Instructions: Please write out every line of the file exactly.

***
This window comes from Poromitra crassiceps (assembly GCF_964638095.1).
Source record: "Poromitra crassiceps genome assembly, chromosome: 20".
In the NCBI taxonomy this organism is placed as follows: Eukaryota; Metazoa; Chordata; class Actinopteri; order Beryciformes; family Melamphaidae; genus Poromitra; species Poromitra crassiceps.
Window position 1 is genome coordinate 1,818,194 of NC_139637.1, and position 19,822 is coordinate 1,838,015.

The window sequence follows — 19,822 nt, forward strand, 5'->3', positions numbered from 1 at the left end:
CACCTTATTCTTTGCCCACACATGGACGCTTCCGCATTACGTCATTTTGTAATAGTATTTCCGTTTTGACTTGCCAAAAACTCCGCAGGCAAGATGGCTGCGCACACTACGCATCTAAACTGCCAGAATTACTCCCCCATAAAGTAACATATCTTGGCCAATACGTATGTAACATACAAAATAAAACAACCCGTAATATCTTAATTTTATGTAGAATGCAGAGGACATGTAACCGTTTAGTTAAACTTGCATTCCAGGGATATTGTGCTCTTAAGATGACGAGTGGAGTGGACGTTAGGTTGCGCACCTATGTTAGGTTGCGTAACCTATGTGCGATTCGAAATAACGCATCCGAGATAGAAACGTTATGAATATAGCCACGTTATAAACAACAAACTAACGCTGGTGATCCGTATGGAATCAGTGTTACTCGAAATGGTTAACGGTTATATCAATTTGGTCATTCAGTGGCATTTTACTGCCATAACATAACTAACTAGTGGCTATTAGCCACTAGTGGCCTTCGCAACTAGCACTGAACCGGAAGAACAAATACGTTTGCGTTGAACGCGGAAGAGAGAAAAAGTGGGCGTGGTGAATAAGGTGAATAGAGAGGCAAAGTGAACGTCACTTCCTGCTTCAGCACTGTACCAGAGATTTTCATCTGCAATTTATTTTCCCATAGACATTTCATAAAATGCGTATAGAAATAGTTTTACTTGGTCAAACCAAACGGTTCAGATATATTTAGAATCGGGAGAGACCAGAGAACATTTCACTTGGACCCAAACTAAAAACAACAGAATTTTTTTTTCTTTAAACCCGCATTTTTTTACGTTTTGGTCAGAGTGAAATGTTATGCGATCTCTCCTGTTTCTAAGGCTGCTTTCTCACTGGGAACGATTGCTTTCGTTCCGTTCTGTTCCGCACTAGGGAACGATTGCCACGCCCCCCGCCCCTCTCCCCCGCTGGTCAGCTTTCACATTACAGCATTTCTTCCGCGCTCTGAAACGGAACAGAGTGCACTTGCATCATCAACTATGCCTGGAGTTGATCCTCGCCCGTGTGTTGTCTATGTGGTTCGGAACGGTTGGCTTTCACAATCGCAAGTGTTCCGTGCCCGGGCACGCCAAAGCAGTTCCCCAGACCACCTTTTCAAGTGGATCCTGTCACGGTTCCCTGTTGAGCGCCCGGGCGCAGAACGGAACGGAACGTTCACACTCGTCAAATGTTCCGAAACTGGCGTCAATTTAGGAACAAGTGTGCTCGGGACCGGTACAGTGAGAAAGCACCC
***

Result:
This window comes from Poromitra crassiceps (assembly GCF_964638095.1).
Source record: "Poromitra crassiceps genome assembly, chromosome: 20".
In the NCBI taxonomy this organism is placed as follows: Eukaryota; Metazoa; Chordata; class Actinopteri; order Beryciformes; family Melamphaidae; genus Poromitra; species Poromitra crassiceps.
Window position 1 is genome coordinate 1,818,194 of NC_139637.1, and position 19,822 is coordinate 1,838,015.

The window sequence follows — 19,822 nt, forward strand, 5'->3', positions numbered from 1 at the left end:
CACCTTATTCTTTGCCCACACATGGACGCTTCCGCATTACGTCATTTTGTAATAGTATTTCCGTTTTGACTTGCCAAAAACTCCGCAGGCAAGATGGCTGCGCACACTACGCATCTAAACTGCCAGAATTACTCCCCCATAAAGTAACATATCTTGGCCAATACGTATGTAACATACAAAATAAAACAACCCGTAATATCTTAATTTTATGTAGAATGCAGAGGACATGTAACCGTTTAGTTAAACTTGCATTCCAGGGATATTGTGCTCTTAAGATGACGAGTGGAGTGGACGTTAGGTTGCGCACCTATGTTAGGTTGCGTAACCTATGTGCGATTCGAAATAACGCATCCGAGATAGAAACGTTATGAATATAGCCACGTTATAAACAACAAACTAACGCTGGTGATCCGTATGGAATCAGTGTTACTCGAAATGGTTAACGGTTATATCAATTTGGTCATTCAGTGGCATTTTACTGCCATAACATAACTAACTAGTGGCTATTAGCCACTAGTGGCCTTCGCAACTAGCACTGAACCGGAAGAACAAATACGTTTGCGTTGAACGCGGAAGAGAGAAAAAGTGGGCGTGGTGAATAAGGTGAATAGAGAGGCAAAGTGAACGTCACTTCCTGCTTCAGCACTGTACCAGAGATTTTCATCTGCAATTTATTTTCCCATAGACATTTCATAAAATGCGTATAGAAATAGTTTTACTTGGTCAAACCAAACGGTTCAGATATATTTAGAATCGGGAGAGACCAGAGAACATTTCACTTGGACCCAAACTAAAAACAACAGAATTTTTTTTTCTTTAAACCCGCATTTTTTTACGTTTTGGTCAGAGTGAAATGTTATGCGATCTCTCCTGTTTCTAAGGCTGCTTTCTCACTGGGAACGATTGCTTTCGTTCCGTTCTGTTCCGCACTAGGGAACGATTGCCACGCCCCCCGCCCCTCTCCCCCGCTGGTCAGCTTTCACATTACAGCATTTCTTCCGCGCTCTGAAACGGAACAGAGTGCACTTGCATCATCAACTATGCCTGGAGTTGATCCTCGCCCGTGTGTTGTCTATGTGGTTCGGAACGGTTGGCTTTCACAATCGCAAGTGTTCCGTGCCCGGGCACGCCAAAGCAGTTCCCCAGACCACCTTTTCAAGTGGATCCTGTCACGGTTCCCTGTTGAGCGCCCGGGCGCAGAACGGAACGGAACGTTCACACTCGTCAAATGTTCCGAAACTGGCGTCAATTTAGGAACAAGTGTGCTCGGGACCGGTACAGTGAGAAAGCACCC